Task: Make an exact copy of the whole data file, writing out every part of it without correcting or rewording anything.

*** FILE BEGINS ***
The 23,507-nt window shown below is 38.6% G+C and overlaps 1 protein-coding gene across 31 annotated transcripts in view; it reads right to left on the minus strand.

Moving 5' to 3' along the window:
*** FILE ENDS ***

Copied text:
The 23,507-nt window shown below is 38.6% G+C and overlaps 1 protein-coding gene across 31 annotated transcripts in view; it reads right to left on the minus strand.

Moving 5' to 3' along the window: